• Enelle Lamb profile imageAUTHOR

    Enelle Lamb 

    10 years ago from Canada's 'California'

    I'm afraid I don't have any details for that, but I'm sure someone will come up with something! Thanks for stopping by :)

  • profile image


    10 years ago

    Wow what a great article now they need an article on how to keep your PC cool so it does not overheat.

  • Enelle Lamb profile imageAUTHOR

    Enelle Lamb 

    10 years ago from Canada's 'California'

    Thanks KoffeeKlatch Gals, this information was almost required reading for my job and I have to say it has come in mighty handy!

  • KoffeeKlatch Gals profile image

    Susan Hazelton 

    10 years ago from Sunny Florida

    Very informative. I live about an hour from Orlando and I can tell you it gets really hot here. Lots of great advice and tips.

  • Enelle Lamb profile imageAUTHOR

    Enelle Lamb 

    10 years ago from Canada's 'California'

    I like the way you think Springboard! But you are probably right LOL. Today was a scortcher - made sure I had lots of water and my fan (hand held, not electric lol) to try and stay coolish.

    Glad you enjoyed my tips :) and thanks for coming by to read :)

  • Springboard profile image


    10 years ago from Wisconsin

    I was going to say "call in sick," though eventually that might be problematic. :) Great tips here. Worked in quite a few environments where excessive heat have been a factor. Hydration is definitely a BIG plus.

  • Enelle Lamb profile imageAUTHOR

    Enelle Lamb 

    10 years ago from Canada's 'California'

    Thanks advisor4qb, I love it when it's warm, but I'm not used to working in it!

  • advisor4qb profile image


    10 years ago from On New Footing

    Interesting hub! As a Florida resident, I am always in the heat.......

  • Enelle Lamb profile imageAUTHOR

    Enelle Lamb 

    10 years ago from Canada's 'California'

    Thanks embee77, you are so right about the Employer education - my boss is supposed to supply us with water when we are on the road in the heat - bet you know how that turns out eh?

    So glad you stopped by and included the yard work and outdoor activities :D

  • embee77 profile image


    10 years ago

    Enelle - This is an informative and timely hub for all of us, no matter what country we're in. I'm impressed with the amount of detail so everyone can find where their personal activity level fits into the symptoms, etc. Employer education on this topic is a joke in most cases. You and your coworkers have to make it a priority. The same applies to working in your yard, or any activities outside in the heat. Thanks!

  • Enelle Lamb profile imageAUTHOR

    Enelle Lamb 

    10 years ago from Canada's 'California'

    That made me laugh! Trust me, if I could get away with it, I would! Thanks for the laugh Jess, and the comment!

  • Jess Killmenow profile image

    Jess Killmenow 

    10 years ago from Nowheresville, Eastern United States

    This is a very complete and excellent hub on stress, but I must add that the best way to avoid stress at work is, don't go. Ever.

    Thank you!

  • Enelle Lamb profile imageAUTHOR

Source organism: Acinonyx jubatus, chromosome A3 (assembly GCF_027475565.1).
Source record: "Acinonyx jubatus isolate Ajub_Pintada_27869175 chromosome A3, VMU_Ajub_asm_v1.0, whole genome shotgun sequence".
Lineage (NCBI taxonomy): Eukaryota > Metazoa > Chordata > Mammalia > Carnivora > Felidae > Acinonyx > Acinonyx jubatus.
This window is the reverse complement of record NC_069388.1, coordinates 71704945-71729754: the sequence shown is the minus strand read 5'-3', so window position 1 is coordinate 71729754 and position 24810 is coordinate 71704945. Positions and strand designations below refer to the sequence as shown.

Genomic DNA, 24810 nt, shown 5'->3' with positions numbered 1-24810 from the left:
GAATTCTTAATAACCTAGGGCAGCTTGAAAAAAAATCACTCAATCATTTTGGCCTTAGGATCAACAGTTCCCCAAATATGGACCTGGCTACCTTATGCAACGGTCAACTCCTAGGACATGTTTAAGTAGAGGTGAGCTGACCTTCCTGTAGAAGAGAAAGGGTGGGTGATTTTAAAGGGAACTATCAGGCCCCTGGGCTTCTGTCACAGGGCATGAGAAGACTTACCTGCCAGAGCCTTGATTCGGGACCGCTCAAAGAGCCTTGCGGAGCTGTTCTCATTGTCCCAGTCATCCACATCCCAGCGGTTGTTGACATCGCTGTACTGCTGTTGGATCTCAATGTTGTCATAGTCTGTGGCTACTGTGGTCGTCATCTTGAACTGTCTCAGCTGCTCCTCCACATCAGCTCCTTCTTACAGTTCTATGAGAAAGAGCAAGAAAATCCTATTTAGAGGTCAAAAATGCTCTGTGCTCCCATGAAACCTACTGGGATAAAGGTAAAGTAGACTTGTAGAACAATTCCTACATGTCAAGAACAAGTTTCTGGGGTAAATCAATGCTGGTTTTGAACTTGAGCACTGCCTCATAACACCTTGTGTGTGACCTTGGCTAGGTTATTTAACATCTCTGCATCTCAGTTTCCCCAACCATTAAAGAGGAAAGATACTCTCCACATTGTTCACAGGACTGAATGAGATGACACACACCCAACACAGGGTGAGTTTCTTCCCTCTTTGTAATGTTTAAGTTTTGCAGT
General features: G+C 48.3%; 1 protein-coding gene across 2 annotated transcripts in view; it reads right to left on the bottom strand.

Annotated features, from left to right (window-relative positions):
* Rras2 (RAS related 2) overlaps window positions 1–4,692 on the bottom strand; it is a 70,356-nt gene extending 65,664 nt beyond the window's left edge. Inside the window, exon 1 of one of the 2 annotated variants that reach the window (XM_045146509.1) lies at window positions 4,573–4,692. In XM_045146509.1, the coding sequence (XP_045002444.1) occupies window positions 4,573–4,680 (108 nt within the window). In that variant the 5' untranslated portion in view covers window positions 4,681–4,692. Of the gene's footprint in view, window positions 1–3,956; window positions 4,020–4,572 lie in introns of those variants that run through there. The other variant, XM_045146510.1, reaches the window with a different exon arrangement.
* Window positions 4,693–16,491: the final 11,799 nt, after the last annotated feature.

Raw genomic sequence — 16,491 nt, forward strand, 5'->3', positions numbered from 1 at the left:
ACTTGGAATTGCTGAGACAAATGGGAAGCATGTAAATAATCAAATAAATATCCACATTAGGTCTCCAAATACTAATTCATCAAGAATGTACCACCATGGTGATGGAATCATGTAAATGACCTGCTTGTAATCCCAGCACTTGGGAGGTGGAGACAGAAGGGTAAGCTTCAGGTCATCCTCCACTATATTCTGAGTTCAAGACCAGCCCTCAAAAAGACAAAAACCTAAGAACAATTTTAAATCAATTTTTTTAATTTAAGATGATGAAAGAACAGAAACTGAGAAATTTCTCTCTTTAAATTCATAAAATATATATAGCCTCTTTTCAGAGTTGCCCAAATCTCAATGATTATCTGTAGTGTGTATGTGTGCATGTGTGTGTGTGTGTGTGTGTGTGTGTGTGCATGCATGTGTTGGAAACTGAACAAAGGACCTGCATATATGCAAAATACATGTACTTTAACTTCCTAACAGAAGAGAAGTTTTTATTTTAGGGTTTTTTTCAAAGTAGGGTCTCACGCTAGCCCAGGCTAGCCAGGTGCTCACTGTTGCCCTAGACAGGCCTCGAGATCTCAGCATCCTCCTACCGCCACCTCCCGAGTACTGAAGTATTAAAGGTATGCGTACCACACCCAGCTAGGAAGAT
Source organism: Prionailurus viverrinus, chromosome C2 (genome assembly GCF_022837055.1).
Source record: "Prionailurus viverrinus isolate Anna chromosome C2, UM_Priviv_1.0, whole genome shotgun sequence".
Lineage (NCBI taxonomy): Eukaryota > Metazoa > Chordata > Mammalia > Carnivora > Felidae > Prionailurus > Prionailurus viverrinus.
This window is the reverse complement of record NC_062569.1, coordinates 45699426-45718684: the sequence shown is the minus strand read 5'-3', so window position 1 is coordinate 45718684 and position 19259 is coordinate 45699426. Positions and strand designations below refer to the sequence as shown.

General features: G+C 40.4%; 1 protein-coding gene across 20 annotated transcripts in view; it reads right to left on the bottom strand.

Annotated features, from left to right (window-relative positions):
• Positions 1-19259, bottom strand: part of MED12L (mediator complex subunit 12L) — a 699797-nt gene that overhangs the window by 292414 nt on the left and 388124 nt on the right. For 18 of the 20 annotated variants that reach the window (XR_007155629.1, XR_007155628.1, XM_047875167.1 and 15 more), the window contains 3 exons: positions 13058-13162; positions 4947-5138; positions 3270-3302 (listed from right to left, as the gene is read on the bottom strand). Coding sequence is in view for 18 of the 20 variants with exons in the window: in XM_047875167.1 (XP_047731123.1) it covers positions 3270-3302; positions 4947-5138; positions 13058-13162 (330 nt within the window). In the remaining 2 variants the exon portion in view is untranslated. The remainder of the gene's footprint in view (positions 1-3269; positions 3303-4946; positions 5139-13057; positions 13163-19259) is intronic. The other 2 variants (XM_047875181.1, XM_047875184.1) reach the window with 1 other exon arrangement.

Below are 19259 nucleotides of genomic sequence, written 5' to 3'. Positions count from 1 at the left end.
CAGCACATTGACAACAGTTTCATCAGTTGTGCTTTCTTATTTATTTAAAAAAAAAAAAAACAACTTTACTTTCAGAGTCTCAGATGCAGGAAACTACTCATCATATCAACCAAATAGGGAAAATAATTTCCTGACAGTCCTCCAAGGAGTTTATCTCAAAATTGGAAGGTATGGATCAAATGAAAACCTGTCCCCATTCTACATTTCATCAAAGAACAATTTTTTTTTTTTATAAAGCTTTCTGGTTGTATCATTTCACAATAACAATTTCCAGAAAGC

Enelle Lamb 

    10 years ago from Canada's 'California'

    Thanks RedElf, I wanted to show the differences between heat exhaustion and heat stroke, as many people misdiagnose these ailments. Glad you liked the hub!

    Wow Ellen, I don't think I could handle being outdoors in Spain! I have enough trouble here when the temperatures hit the 30's!

  • EllenGraeger profile image


    10 years ago from Madrid

    In Spain we are reaching between 40 and 45ºC in summer. Good air conditioning is all that helps. And you are right, Enelle, if we do not care about ourselves - our employers surely will not do it either. Thank you for this hub.

  • RedElf profile image


    10 years ago from Canada

    Very thorough hub, Enelle - you differentiated between the various symptoms and also offered first aid info. It's easy to confuse the signs, or ignore them 'til it's quite serious. Thanks for another great hub!

  • Enelle Lamb profile imageAUTHOR

    Enelle Lamb 

    10 years ago from Canada's 'California'

    We are working our way up to 30 degrees C - so far the hottest this spring has been 22, but I know it's going to climb real quick! I do the same as you jill - travel with my water bottle ;)

    Thanks saddlerider - I haven't suffered from heat stress yet, but my job puts me on hot asphalt in 30 degree I really need to pay attention.

  • saddlerider1 profile image


    10 years ago

    You gave very informative advice about heat and the causes and remedies are well taken. I don't suffer from heat exhaustion now, but there was a day in my prime when I worked up a sweat on jobs and sports activities and I did drink a lot of water back then. Now being less active I do it all in moderation, I watch everyone else work up a sweat loss. hah

  • jill of alltrades profile image

    jill of alltrades 

    10 years ago from Philippines

    What an informative hub! You really gave very useful and timely information here.

    Temperature here in our country has been in the mid 30 degrees C for several weeks now. I've been bringing a bottle of water everywhere I go.

    Thanks for sharing this Enelle.